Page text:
Hilary Chan reviews the Opera Society’s contemporary take on Venus and Adonis.
Venus and Adonis, composed by John Blow in the late seventeenth century for the court of King Charles II, was given a modernistic turn by Juliet Boobbyer, who decided to set the adaptation in 21st century St Andrews. This directorial decision seemed promising on various levels, with the potential of framing the Baroque score with contemporary intimacy while meditating on the timeless theme—love and lust, life and death, dichotomies in cyclic pursuit of each other.
Unfortunately, it unfolded quite incompetently on stage. The opera started under a somnambulistic spell: the cast presented themselves in shapeless clusters, (and thereafter often returned to this audience-unfriendly arrangement); their voices did not project five rows past the stage to where I was seated. Mature intentions to include subtle humour about university life instead came across as jagged and pretentious due to the stiff and awkward body language of the performers. Though the actress portraying Venus had a resonant voice, striking heartstrings when she called out to her lover, this was a rare display of emotion, for she appeared discouragingly uninterested in most of the scenes following. (What heartbroken paramour carefully brushes her hair behind her shoulders before letting out a shriek at the dying lover?) Occasional slips by other singers and the orchestra did not improve the situation.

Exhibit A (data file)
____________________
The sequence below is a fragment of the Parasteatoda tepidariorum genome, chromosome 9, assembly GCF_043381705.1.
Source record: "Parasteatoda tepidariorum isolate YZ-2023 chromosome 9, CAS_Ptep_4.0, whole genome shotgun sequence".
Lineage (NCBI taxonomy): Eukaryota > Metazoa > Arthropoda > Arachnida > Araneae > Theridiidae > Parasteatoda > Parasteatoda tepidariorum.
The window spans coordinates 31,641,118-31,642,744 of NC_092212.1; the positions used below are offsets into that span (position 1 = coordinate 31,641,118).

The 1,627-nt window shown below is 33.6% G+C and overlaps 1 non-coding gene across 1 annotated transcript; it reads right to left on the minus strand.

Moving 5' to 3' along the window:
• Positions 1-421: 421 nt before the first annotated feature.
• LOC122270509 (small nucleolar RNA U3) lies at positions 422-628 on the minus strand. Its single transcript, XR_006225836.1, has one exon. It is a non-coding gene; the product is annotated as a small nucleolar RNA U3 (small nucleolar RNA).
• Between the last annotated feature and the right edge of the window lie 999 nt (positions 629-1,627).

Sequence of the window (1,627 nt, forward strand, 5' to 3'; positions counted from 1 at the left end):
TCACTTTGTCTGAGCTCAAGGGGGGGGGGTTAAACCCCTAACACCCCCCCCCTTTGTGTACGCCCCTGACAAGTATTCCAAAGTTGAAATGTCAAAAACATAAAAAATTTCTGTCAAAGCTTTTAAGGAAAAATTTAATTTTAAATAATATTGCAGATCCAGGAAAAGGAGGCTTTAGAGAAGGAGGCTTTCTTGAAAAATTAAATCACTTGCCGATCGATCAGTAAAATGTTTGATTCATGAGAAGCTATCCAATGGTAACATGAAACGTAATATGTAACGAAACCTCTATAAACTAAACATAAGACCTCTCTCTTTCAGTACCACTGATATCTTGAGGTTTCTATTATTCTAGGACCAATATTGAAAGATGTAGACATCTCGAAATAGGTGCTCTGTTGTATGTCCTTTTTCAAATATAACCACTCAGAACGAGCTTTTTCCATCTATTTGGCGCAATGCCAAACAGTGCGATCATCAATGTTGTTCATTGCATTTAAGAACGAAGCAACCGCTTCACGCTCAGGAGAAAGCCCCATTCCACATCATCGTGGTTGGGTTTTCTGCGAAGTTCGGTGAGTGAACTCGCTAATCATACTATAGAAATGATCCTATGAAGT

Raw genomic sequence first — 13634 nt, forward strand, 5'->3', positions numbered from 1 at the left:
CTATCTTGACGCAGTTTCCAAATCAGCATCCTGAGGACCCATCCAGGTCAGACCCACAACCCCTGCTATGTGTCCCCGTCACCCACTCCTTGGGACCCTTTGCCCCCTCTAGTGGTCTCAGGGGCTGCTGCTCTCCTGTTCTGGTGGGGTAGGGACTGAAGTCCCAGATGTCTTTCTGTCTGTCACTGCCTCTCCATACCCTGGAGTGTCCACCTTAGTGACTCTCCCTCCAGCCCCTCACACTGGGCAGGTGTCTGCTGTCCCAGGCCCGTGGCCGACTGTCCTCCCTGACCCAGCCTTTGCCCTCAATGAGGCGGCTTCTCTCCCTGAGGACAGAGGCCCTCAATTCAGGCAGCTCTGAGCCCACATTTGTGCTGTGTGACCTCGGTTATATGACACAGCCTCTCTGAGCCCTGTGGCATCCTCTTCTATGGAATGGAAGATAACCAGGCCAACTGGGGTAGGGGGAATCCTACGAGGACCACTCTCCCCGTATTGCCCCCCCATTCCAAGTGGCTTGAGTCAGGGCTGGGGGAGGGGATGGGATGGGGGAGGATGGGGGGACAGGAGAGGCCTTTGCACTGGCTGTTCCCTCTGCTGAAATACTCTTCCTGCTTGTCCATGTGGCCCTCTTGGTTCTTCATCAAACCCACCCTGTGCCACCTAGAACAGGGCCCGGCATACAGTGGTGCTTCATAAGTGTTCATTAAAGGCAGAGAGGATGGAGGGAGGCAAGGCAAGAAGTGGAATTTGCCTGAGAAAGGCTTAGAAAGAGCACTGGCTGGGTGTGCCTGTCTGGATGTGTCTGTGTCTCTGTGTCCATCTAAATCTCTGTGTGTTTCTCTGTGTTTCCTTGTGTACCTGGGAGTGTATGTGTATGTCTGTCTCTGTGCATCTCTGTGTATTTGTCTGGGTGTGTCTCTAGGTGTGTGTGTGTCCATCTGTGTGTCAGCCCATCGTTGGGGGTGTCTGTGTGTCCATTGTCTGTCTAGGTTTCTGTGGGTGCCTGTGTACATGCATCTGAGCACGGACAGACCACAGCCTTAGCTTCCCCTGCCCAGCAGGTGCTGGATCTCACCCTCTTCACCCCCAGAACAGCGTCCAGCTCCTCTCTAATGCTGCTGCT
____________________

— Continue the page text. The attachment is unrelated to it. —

The performers were not only ones to blame for this disappointment. Certain stage designs simply didn’t work; disco lights and dancing could not come to match the pastoral score, and the photos of St Andrews at the background, a time-nibbled old town, communicated so harmoniously with the music that only the performers, sloppily dressed and unnaturally positioned, seemed grudgingly irrelevant. In general, the nuance of bringing an old opera to the modern setting was not well thought through.
That being said, the actors were deeply talented singers, and the main performers portraying Cupid, Adonis and Venus, handled many of the score’s tribulations masterfully—if only they would project themselves to show off their art. Had director and performers alike injected more professional vigour, Venus and Adonis could have been an impressive show.
Featured image credits: Amanda McAfee / OperaSoc